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‘Free’ doesn’t mean we’re skimping

Posted: November 2, 2012 4:45 p.m.
Updated: November 5, 2012 5:00 a.m.

Free. It’s a lovely word, isn’t it? For most of us this week, “free” means voting for our candidates of choice or express how we feel about certain issues.

But “free” has another connotation: without cost.

A few days ago, we began providing our print subscribers with free access to our website’s editorial content. Now, anyone with a print subscription to the C-I -- current new -- can also read our stories online for no extra charge. As we said in our announcement Wednesday, that means, for example, that someone paying $77 for an annual subscription to the paper no longer has to pay an extra $26 to read that same content online.

Now, if you only want to read our news online and not take the paper at all, that’s fine, but it’s the same price as a print subscription alone. The better deal, as we pointed out, is to take the combo package as we are no longer offering print-only subscriptions.

So, how do you go about getting this free access? Current print subscribers have to register on our website. Go to the top right of our homepage and click “Register.” Enter your information and, within 24 hours (possibly a lot less), you’ll be able to read our stories online for free. If you’re not a subscriber and have been holding back because adding Web access was a little too much, try subscribing now by clicking “Subscribe” right next to the “Register” link. There, you’ll have the chance to choose subscription package (3-month, 6-month and 1-year) and pay for it online. After that, you will immediately and automatically be able to access the website’s news content.

Having the choice to read our stories online and in print one price goes beyond just reading front page stories. In addition, all our Viewpoint columns, letters to the editor, editorials and the cartoons we print from Camden’s own Robert Ariail are all online. All of our Localife content is online. So is all our award-winning sports coverage. Our weekly crime report is online, as are our weekly For the Record, Rec Notes, and even Sidewalk Survey features. Our periodic business and military briefs, school news, Pet Talk and Tax Tips are online.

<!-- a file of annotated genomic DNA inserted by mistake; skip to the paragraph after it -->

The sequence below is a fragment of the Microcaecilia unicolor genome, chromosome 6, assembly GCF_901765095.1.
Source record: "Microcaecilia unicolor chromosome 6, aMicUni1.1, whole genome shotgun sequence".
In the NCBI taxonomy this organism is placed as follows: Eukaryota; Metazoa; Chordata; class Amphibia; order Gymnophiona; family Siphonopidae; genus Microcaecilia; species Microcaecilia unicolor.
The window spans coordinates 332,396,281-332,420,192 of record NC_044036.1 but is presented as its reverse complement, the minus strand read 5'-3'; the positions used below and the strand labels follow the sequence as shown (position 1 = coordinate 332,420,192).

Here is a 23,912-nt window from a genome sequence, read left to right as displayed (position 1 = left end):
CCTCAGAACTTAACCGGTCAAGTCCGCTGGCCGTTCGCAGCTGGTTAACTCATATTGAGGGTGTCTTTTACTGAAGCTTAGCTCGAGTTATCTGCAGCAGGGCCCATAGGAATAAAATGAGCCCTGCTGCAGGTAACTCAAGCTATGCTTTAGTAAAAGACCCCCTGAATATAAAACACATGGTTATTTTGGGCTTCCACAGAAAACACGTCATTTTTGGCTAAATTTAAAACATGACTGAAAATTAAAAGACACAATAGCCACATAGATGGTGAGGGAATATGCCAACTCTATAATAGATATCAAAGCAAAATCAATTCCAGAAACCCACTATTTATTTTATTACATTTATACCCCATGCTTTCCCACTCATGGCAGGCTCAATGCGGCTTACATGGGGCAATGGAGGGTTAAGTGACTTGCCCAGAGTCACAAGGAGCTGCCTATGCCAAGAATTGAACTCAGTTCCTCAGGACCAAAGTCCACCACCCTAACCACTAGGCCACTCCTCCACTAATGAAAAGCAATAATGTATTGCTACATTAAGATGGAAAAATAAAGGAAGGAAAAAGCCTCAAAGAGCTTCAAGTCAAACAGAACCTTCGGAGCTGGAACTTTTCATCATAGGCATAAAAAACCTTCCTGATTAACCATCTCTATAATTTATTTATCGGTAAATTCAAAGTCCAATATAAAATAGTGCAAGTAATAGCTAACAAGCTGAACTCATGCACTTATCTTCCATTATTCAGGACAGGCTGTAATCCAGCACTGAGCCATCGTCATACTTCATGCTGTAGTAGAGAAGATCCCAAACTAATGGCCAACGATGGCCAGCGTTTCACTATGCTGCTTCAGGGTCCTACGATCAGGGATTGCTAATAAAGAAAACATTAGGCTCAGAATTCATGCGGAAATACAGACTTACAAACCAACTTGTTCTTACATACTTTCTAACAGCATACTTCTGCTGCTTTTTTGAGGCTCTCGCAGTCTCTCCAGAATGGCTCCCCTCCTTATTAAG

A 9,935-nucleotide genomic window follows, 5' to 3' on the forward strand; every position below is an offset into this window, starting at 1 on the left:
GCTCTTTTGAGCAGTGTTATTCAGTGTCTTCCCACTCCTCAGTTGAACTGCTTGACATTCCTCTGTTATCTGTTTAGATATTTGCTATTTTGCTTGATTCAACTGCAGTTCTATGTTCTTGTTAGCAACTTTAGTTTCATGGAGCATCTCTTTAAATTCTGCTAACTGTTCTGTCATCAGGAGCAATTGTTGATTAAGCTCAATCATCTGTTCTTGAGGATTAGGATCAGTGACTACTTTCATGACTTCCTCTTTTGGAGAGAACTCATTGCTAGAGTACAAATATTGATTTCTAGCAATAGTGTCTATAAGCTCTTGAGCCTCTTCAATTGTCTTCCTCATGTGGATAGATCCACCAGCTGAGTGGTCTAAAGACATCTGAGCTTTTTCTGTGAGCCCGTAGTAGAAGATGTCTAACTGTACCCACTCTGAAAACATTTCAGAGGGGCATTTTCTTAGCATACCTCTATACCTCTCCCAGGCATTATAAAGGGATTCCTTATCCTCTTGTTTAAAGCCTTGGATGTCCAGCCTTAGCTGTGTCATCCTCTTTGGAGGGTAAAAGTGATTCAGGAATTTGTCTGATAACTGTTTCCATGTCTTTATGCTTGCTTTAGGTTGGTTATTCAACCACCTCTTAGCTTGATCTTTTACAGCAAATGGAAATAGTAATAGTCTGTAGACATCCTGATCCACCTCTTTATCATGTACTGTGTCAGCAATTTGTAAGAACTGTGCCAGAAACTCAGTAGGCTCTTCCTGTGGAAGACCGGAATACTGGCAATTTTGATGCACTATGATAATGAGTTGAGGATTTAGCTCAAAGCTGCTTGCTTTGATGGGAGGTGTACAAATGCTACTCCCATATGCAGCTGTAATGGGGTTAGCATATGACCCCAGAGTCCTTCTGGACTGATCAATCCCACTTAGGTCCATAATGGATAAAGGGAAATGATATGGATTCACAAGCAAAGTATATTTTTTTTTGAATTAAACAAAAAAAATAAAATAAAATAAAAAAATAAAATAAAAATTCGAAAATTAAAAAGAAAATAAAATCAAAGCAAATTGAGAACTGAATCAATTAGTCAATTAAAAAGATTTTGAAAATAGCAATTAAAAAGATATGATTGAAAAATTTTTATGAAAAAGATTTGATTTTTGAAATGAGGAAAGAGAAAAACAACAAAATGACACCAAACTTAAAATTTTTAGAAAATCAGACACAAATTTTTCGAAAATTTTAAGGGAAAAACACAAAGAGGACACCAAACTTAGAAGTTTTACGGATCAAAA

So, just about everything that comes with the newspaper is on our website, too.

There are several reasons to keep getting the printed newspaper, though. Exclusive to our print edition are our legal advertisements, Church News and the print version of our calendar of events, as well as our advertising specials and circulars. None of those are placed online.

On the other hand, there are definite perks on the website. Take our coverage of the King Hagler/Joseph Kershaw statue unveiling. Online you saw the exact same article we had in the paper, but you got to see 12 pictures, not just the three we placed on the front page.

Now that more of you are able to access our website, you’re going to see us dive a bit more into breaking news. Tomorrow is Election Day. Tomorrow night, I’ll be at the voter registration office -- laptop in tow -- keeping up with results. I’ll let you know who wins what and what the vote totals are. I’ll do that on our website, in the form of breaking news alerts and a story page with a running list of the winners. We’ll alert you to that same information on our Facebook page, too.